NAHU represents licensed health insurance agents, brokers, consultants and benefit professionals who serve the health insurance needs of employers and individuals seeking health insurance coverage.
Latest on Twitter


Patient Protection and Affordable Care Act (ACA) Basics

The Patient Protection and Affordable Care Act (ACA) was passed by Congress and then signed into law by President Obama on March 23, 2010. It was amended via the budget reconciliation process several days later and President Obama signed the Health Care and Education Reconciliation Act of 2010 on March 30, 2010. Together, these two measures comprise what is known as the federal health reform law. On June 28, 2012 the U.S. Supreme Court rendered a final decision to uphold the health care law, and then on July 24, 2012 the Congressional Budget Office released a revised estimate as to what health reform will cost the federal government over the next 10 years.

The Obama Administration has developed a number of official websites that provide access to information, regulations, guidance and more on the provisions of the health reform law. is the official site of the new Health Insurance Marketplace and the entry point for consumers who wish to shop for exchange-based coverage. For compliance resources regarding Marketplace coverage and consumer assistance, CMS has set up the site.

Most of the insurance market reform provisions of the new law fall under the jurisdiction of the Department of Health and Human Services’ Center for Consumer Information and Insurance Oversight.

The Department of Labor also has jurisdiction over many ACA provisions. The Department’s overview page contains a wealth of information, and their Frequently Asked Questions pages give detailed answers to very specific ACA implementation scenarios.

The Internal Revenue Service has a site dedicated to the tax-related provisions of the health reform law. In addition, they have a separate site with news releases, multimedia and legal guidance.

Finally, the White House Office of Health Reform also is a comprehensive source of information.

Exchange/Marketplace Resources

Marketplace enrollees may experience problems resolving issues with the exchange. As such, the exchange may ask for additional documentation or clarification. This resource discusses tips to resolve these data matching problems and this resource discusses talking points for issuers responding to data matching issues.

ACA Resources for Clients

The health reform law is extraordinarily complicated and all of its provisions become effective at various times. To help you break the insurance coverage provisions and their implementation dates down in a manageable way for your clients we’ve created a detailed timeline of federal healthcare reform law provisions that will impact Individual and employer health insurance consumers. A condensed version of the timeline suitable for distribution to consumers and employer clients. Download and print copies here or you can purchase printed copies via NAHU’s online store.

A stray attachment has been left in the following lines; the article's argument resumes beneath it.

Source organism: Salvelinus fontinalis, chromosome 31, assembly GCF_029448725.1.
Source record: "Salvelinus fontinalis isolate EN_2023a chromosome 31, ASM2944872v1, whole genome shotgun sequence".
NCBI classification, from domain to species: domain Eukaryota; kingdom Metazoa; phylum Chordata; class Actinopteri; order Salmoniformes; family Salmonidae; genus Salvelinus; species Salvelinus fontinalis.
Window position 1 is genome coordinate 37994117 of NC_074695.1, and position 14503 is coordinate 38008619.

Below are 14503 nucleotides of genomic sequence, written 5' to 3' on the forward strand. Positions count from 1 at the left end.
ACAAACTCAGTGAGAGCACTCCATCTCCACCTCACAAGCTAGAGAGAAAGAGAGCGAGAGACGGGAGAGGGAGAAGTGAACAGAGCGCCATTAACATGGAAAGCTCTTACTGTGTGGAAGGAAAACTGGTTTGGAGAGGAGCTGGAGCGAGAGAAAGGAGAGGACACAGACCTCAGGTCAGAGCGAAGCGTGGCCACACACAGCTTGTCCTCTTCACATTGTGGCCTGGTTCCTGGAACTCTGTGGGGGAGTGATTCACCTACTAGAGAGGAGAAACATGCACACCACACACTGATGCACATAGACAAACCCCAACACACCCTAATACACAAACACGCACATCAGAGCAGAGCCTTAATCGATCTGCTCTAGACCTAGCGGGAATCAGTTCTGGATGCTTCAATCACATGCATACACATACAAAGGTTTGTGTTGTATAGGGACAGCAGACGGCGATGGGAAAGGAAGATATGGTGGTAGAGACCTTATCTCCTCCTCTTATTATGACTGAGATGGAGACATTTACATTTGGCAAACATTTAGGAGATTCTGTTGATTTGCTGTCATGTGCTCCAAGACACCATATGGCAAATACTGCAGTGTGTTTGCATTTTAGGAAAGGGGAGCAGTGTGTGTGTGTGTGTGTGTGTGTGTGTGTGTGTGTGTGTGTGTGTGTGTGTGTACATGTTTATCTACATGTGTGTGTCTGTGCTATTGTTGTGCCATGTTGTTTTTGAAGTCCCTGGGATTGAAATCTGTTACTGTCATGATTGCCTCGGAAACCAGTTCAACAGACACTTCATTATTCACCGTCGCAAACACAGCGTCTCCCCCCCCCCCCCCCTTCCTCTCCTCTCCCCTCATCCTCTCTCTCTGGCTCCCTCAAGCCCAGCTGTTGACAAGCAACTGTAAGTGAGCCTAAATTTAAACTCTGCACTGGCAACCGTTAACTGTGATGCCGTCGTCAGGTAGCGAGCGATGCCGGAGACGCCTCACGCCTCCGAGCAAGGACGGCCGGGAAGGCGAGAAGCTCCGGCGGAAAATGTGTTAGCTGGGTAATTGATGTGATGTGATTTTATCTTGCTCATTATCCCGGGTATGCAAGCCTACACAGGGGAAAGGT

Other Resources

Frequently Asked Questions

Have a question on the employer responsibility requirements? Perhaps your burning question is about ACA’s subsidies. Now you can get answers 24 hours a day, seven days a week with NAHU’s newest Compliance Corner benefit: Frequently Asked Questions. We’ve posted dozens of the questions that you’ve been asking along with the answers here.

Compliance Information About Specific ACA Provisions

Individual Responsibility Requirements

This FAQ from the IRS addresses the eligibility and reporting aspects of the individual tax credit including the advance premium tax credit (APTC).

The IRS has posted the draft form and instructions that individuals will use to assess any individual penalties. The new form and instructions attempts to simplify the process.

The IRS has a handy premium tax credit flow chart that can help individuals determine if they are eligible for a tax credit.

ACA Implementation (Part XVIII) and Mental Health Parity Implementation

The Department of Labor's Employee Benefits Security Administration has updated its website with FAQs about ACA Implementation Part XVIII and Mental Health Parity Implementation.

Employer Reporting

There are two main purposes for the annual employer reporting requirements of the ACA.

Section 6055 Individual Mandate Reporting—Overview

IRS Code Section 6055 requires insurers, self-insured plans and government agencies and any other entities that provide MEC to employees and dependents to annually report on that coverage to both the IRS and to the covered individuals. The purpose of the reporting is twofold: